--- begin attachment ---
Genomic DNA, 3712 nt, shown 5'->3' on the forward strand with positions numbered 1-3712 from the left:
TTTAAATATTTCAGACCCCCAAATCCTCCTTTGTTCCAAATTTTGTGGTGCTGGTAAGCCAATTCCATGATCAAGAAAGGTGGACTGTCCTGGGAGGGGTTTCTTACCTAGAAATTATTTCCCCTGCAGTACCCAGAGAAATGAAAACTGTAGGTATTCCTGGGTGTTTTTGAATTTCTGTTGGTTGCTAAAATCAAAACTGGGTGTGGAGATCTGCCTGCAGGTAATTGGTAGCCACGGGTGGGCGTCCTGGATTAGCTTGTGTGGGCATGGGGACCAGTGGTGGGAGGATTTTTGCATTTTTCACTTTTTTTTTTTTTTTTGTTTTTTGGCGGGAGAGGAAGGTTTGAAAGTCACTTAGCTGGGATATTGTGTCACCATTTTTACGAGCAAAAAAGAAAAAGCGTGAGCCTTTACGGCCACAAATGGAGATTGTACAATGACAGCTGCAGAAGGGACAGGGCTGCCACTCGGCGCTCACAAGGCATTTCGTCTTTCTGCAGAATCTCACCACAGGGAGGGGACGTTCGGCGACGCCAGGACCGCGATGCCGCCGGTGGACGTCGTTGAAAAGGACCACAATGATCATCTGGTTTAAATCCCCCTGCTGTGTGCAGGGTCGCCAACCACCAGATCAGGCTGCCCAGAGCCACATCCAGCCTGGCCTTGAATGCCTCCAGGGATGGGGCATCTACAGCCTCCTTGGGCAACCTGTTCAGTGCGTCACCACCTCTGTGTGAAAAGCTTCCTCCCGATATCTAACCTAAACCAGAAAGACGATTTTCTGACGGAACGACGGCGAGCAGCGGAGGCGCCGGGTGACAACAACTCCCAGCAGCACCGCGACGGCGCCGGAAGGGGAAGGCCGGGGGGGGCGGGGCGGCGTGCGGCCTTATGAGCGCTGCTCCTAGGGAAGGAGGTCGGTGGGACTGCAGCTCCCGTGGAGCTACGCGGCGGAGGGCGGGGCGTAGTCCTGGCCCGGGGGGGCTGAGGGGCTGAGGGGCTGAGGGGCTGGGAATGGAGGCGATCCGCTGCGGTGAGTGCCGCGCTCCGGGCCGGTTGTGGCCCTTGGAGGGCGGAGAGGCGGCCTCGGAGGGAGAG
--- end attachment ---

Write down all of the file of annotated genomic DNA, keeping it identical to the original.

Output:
Genomic DNA, 3712 nt, shown 5'->3' on the forward strand with positions numbered 1-3712 from the left:
TTTAAATATTTCAGACCCCCAAATCCTCCTTTGTTCCAAATTTTGTGGTGCTGGTAAGCCAATTCCATGATCAAGAAAGGTGGACTGTCCTGGGAGGGGTTTCTTACCTAGAAATTATTTCCCCTGCAGTACCCAGAGAAATGAAAACTGTAGGTATTCCTGGGTGTTTTTGAATTTCTGTTGGTTGCTAAAATCAAAACTGGGTGTGGAGATCTGCCTGCAGGTAATTGGTAGCCACGGGTGGGCGTCCTGGATTAGCTTGTGTGGGCATGGGGACCAGTGGTGGGAGGATTTTTGCATTTTTCACTTTTTTTTTTTTTTTTGTTTTTTGGCGGGAGAGGAAGGTTTGAAAGTCACTTAGCTGGGATATTGTGTCACCATTTTTACGAGCAAAAAAGAAAAAGCGTGAGCCTTTACGGCCACAAATGGAGATTGTACAATGACAGCTGCAGAAGGGACAGGGCTGCCACTCGGCGCTCACAAGGCATTTCGTCTTTCTGCAGAATCTCACCACAGGGAGGGGACGTTCGGCGACGCCAGGACCGCGATGCCGCCGGTGGACGTCGTTGAAAAGGACCACAATGATCATCTGGTTTAAATCCCCCTGCTGTGTGCAGGGTCGCCAACCACCAGATCAGGCTGCCCAGAGCCACATCCAGCCTGGCCTTGAATGCCTCCAGGGATGGGGCATCTACAGCCTCCTTGGGCAACCTGTTCAGTGCGTCACCACCTCTGTGTGAAAAGCTTCCTCCCGATATCTAACCTAAACCAGAAAGACGATTTTCTGACGGAACGACGGCGAGCAGCGGAGGCGCCGGGTGACAACAACTCCCAGCAGCACCGCGACGGCGCCGGAAGGGGAAGGCCGGGGGGGGCGGGGCGGCGTGCGGCCTTATGAGCGCTGCTCCTAGGGAAGGAGGTCGGTGGGACTGCAGCTCCCGTGGAGCTACGCGGCGGAGGGCGGGGCGTAGTCCTGGCCCGGGGGGGCTGAGGGGCTGAGGGGCTGAGGGGCTGGGAATGGAGGCGATCCGCTGCGGTGAGTGCCGCGCTCCGGGCCGGTTGTGGCCCTTGGAGGGCGGAGAGGCGGCCTCGGAGGGAGAG